SA constitution saves man from gallows
THE South African constitution, which outlaws the death sentence, has saved a Botswana citizen from possibly hanging if convicted on a murder charge in his country.
Keitkile Jampe, with the help of Lawyers for Human Rights, turned to the Gauteng High Court, Pretoria, for an urgent order that he be released from Lindela Repatriation Camp in Krugersdorp, where he has been detained for more than 430 days pending extradition to Botswana.
But Jampe said that should he go back to his country of origin, he may be hanged. The Botswana police are looking for him in connection with a charge of murder.
The parties settled the matter in terms of which Home Affairs agreed not to deport him unless the Botswana government gave an assurance that he would not receive the death penalty if he returned.
Judge Lettie Molopa-Sethosa also ordered that he be released from Lindela. Jampe has to report to the director-general of Home Affairs to secure his lawful stay in South Africa in terms of the immigration regulations.
Jampe said in court papers that he was born in 1979 in Botswana. He has no formal education and is a shepherd. He fled to South Africa in August last year as he feared he would be arrested for a crime punishable by the death sentence.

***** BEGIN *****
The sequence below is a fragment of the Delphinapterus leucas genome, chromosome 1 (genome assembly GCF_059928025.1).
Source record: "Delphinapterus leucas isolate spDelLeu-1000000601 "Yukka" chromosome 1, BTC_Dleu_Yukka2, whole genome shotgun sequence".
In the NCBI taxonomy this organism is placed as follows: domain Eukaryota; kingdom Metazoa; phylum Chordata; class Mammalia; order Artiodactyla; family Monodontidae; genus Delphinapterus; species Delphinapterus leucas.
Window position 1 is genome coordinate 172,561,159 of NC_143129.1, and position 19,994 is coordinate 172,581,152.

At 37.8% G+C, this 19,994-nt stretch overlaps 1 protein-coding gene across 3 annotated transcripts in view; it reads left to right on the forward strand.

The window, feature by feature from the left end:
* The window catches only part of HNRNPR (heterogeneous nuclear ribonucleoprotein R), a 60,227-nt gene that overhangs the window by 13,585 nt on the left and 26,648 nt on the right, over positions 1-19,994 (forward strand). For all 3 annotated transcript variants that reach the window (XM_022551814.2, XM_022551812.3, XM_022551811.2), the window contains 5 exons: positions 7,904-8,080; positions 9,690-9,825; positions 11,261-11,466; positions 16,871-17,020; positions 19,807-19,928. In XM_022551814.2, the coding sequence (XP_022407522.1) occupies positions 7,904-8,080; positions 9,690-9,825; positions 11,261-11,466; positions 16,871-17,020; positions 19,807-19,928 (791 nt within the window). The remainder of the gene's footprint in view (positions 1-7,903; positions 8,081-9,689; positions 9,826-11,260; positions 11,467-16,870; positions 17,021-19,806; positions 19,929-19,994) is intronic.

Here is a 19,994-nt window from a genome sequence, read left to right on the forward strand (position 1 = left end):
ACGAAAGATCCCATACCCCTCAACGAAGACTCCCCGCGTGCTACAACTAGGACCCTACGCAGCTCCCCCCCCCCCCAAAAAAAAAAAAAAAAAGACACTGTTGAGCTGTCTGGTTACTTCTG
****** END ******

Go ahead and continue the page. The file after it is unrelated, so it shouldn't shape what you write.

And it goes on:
He was arrested by the SAPS shortly after he crossed the border, for entering the country illegally.
A magistrate in Kuruman in the Northern Cape sentenced him to 50 days’ imprisonment for being illegal in the country. This he served, but when he was released, he was nabbed again and taken to Lindela.
Jampe said that while at Lindela, his uncle told him police in Botswana were asking about his whereabouts. This related to the criminal investigation against him. He did not elaborate on the alleged crime.
Botswana prescribes the death penalty for murder and treason. South Africa, which abolished the death penalty more than 20 years ago, cannot in terms of the law and constitution send a person back to a country while knowing that the person may face death.
Jampe said he lived in fear every day at Lindela that he would be deported back to Botswana. “I live in fear for my life and safety,” he said.